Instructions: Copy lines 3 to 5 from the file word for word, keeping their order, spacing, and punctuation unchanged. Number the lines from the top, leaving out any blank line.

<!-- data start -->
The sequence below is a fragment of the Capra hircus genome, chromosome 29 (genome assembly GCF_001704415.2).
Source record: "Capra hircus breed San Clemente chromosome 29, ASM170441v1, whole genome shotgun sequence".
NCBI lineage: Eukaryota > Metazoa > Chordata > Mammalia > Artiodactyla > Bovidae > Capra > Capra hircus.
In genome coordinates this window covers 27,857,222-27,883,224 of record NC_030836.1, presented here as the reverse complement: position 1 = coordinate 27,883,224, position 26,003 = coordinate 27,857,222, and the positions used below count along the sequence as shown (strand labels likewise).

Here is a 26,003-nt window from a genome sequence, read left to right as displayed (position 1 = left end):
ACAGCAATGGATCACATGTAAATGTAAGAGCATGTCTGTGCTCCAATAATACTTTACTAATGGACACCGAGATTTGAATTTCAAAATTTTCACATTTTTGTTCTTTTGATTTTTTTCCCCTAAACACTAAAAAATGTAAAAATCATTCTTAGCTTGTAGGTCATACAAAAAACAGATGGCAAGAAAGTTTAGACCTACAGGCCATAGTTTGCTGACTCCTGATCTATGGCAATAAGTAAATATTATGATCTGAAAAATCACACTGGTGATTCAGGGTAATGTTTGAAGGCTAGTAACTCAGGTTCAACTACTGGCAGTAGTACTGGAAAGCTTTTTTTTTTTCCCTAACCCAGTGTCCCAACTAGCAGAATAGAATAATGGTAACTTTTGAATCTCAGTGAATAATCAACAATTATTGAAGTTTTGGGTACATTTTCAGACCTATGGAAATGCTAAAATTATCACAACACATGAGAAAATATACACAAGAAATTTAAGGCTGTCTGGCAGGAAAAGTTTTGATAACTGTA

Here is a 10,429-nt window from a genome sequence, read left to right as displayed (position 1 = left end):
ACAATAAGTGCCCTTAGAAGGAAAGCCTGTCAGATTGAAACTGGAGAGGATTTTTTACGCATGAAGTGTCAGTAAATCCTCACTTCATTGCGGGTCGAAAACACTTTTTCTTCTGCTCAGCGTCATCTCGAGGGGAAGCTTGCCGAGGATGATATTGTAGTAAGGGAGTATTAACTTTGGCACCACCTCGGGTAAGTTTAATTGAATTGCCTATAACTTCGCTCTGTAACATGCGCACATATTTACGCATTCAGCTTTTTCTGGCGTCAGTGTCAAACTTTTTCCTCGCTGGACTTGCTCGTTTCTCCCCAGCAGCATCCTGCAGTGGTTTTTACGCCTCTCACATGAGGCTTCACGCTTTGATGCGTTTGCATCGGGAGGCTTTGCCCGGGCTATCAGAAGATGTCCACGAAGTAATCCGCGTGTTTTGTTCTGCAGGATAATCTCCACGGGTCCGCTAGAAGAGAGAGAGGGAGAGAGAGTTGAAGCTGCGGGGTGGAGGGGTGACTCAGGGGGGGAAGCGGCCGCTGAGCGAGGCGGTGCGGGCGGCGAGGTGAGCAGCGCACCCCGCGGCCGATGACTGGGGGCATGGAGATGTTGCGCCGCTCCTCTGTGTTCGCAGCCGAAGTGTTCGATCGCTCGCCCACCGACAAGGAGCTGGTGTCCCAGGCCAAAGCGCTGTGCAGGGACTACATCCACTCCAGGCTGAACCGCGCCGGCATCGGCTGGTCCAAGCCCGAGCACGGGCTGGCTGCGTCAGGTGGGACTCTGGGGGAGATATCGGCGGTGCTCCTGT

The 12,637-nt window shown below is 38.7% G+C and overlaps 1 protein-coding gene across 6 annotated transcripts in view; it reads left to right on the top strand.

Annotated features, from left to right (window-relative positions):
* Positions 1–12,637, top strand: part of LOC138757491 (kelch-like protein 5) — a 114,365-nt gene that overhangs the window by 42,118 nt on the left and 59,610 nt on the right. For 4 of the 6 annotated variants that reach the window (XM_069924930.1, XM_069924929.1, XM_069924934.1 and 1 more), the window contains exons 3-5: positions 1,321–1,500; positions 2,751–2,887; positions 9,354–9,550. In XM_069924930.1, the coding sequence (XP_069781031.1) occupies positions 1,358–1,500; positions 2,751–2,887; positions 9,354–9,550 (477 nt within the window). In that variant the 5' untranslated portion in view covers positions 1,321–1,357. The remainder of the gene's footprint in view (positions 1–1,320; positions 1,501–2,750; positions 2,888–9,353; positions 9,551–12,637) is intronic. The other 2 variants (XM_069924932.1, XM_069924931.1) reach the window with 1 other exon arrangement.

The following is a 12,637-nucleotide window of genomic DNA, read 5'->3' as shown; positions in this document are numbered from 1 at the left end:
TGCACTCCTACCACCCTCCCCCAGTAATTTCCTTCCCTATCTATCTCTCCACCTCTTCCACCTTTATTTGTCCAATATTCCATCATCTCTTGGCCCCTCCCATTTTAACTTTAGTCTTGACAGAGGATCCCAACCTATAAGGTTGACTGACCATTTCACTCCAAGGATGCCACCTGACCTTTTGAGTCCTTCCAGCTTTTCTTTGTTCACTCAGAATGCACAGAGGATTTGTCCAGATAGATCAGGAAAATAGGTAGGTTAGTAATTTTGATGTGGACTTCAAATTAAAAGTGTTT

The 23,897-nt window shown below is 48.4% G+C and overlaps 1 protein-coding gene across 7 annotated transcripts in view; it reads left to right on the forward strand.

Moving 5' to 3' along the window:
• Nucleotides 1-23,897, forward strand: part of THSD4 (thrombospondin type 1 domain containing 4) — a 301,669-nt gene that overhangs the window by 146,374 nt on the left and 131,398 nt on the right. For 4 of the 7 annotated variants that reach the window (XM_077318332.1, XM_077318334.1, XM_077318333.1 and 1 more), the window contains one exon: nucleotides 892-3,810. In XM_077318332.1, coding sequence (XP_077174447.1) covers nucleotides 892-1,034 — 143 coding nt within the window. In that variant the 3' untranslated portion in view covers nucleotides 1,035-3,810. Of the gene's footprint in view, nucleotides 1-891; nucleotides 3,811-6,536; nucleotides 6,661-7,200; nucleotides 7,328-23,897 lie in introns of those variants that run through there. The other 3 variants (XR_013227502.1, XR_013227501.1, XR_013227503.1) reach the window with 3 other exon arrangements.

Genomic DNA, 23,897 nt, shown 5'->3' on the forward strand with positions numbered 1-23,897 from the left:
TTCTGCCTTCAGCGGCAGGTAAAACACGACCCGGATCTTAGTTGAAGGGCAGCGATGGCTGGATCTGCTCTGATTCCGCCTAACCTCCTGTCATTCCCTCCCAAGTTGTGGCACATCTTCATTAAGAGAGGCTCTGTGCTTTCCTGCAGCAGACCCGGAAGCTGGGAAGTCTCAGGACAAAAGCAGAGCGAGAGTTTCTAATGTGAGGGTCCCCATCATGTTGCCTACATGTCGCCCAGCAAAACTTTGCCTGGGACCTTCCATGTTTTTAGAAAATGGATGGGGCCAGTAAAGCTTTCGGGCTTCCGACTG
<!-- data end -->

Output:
NCBI lineage: Eukaryota > Metazoa > Chordata > Mammalia > Artiodactyla > Bovidae > Capra > Capra hircus.
In genome coordinates this window covers 27,857,222-27,883,224 of record NC_030836.1, presented here as the reverse complement: position 1 = coordinate 27,883,224, position 26,003 = coordinate 27,857,222, and the positions used below count along the sequence as shown (strand labels likewise).

Here is a 26,003-nt window from a genome sequence, read left to right as displayed (position 1 = left end):